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A Case of Exploding Mangoes

by Mohammed Hanif

A Case of Exploding Mangoes
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  • Published in USA  May 2008
    336 pages
    Genre: Novels

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There are currently 18 reader reviews for A Case of Exploding Mangoes
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rabia (10/24/10)

outspoken but without limitation
The book is written in very interesting, very bold manner that provides uncountable spots for laugh & smile...it is a beautiful mixture of fact (a little )& fiction ( in a large number ). It reveals the conspiracies of all over the not only of Pakistan but it seems that some time writer cross very limitation of decency or morality in order to avenge from Zia-ul-Haq or army.
Gail (05/12/08)

Timely Political Satire
I really enjoyed this book. The dark humor is laugh-out-loud funny at times even though the story is about a political assination in Pakistan.
The book is a brilliant satire filled with irony.

With the world currently focused on Afghanistan and Pakistan and the political drama playing out in that area of the world, this presents a comic picture of how things might be accomplished in an authoritarian dictatorship.

Interestingly, the most sympathetic character in the book is the assassinated dictator who is at the center of several assassination plots that come together in the final act.

This is an interesting read that will appeal to anyone interested in both political topics and literary satire.
Cindy (05/08/08)

Worked great as a sleeping aid....
I just could not get into this book. Every time I picked it up to read I found myself asleep after 5 or so pages. I found it confusing in some parts and dry in others. I'm sure some will like it, but it is obviously not my type of book.
Muneeb (05/07/08)

Highly recommended creative historical fiction
I think this novel is a brilliant addition to the era following Suleri's "Meatless Days," and Rushdie's novels.

While Hanif writes about loyalty to family, country, and friendship, he also writes about military life in post-colonial Pakistan, decades-long conspiracies, and the politics of Third World and First World interactions.

This is historical fiction, with both comedic (stereotypes, dark humor) and serious (nations and outlaws with weapons) events. It's a reminder of how the past speaks to the present, including both the familiar and the frightening characters from international history.

Stephanie (04/28/08)

Unique
Mysterious, horrifying, and even funny at times. Describes the revenge plot of a young man for his father's death. Interesting depictions of life in the Middle East. The arbitrary and inhumane punishments and unstable government make me glad to live in America. Recommend for anyone interested in other cultures.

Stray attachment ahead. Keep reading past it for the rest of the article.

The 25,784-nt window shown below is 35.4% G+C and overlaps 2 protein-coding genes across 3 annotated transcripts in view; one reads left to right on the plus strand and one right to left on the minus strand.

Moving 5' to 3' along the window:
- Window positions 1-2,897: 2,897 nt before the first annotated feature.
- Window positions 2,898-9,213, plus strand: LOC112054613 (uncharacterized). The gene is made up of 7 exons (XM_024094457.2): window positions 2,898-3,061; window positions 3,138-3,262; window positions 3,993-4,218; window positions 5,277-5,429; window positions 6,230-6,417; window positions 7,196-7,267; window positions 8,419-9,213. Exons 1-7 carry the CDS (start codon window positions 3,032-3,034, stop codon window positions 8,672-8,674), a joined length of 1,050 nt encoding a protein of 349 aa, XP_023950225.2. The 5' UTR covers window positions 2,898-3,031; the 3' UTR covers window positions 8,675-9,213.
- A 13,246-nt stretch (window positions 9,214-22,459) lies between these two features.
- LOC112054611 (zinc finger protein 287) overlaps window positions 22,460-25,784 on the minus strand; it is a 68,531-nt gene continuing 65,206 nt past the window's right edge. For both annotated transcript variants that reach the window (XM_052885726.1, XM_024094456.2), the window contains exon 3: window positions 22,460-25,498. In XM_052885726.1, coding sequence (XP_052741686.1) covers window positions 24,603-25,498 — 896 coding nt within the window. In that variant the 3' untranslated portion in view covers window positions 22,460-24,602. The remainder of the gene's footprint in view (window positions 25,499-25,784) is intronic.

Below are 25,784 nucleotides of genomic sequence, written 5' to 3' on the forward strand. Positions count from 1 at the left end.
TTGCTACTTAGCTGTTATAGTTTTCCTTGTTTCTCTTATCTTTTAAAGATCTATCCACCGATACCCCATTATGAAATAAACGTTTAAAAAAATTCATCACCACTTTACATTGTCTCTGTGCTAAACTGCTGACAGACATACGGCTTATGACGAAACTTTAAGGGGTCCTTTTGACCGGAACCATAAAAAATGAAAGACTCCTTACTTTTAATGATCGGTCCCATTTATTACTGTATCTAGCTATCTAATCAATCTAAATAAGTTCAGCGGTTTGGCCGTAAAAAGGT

Maggie (04/23/08)

Might as well laugh . . .
The worse the world news becomes, the more I seem to be drawn to paying attention - like driving by a wreck on the freeway. As an antidote to that helpless feeling, I've also always been drawn to the fictional therapy of books such as Catch 22 and anything by Vonnegut. Here's another one. A Case of Exploding Mangoes takes the reader to that part of the world we just can't keep from watching with shivers of dread and fascination, and allows humor to provide the glimmer of a hope that maybe its all just an absurd joke.
Diane (04/22/08)

Funny but long
Here's a treat for fans of political satire, and for once the subject is not the United States government. Hanif has a great time with the political, cultural, and religious underpinnings of Pakistan. For the first half of the book I was entranced. But after a while it's like a joke that's maybe gone on a bit long. Still recommended for the right reader, however.
Brenda (04/18/08)

Too many mangoes, not enough jam
I had a hard time getting into this book. I'm not sure exactly why, I can't criticize the writing, but I felt like I was always trying to catch up with the author. There were so many characters and plots, I had a hard time keeping everyone straight. I felt like things were happening that had hidden meanings that should be obvious to me, but weren't really. I think someone with a military background and more familiarity with Pakistani culture and history may get more out of it. It wasn't a bad read after I got past the first 100 pages and started getting a feel for the "voice" of the author, but I wouldn't put it on my "must read" list for anyone.
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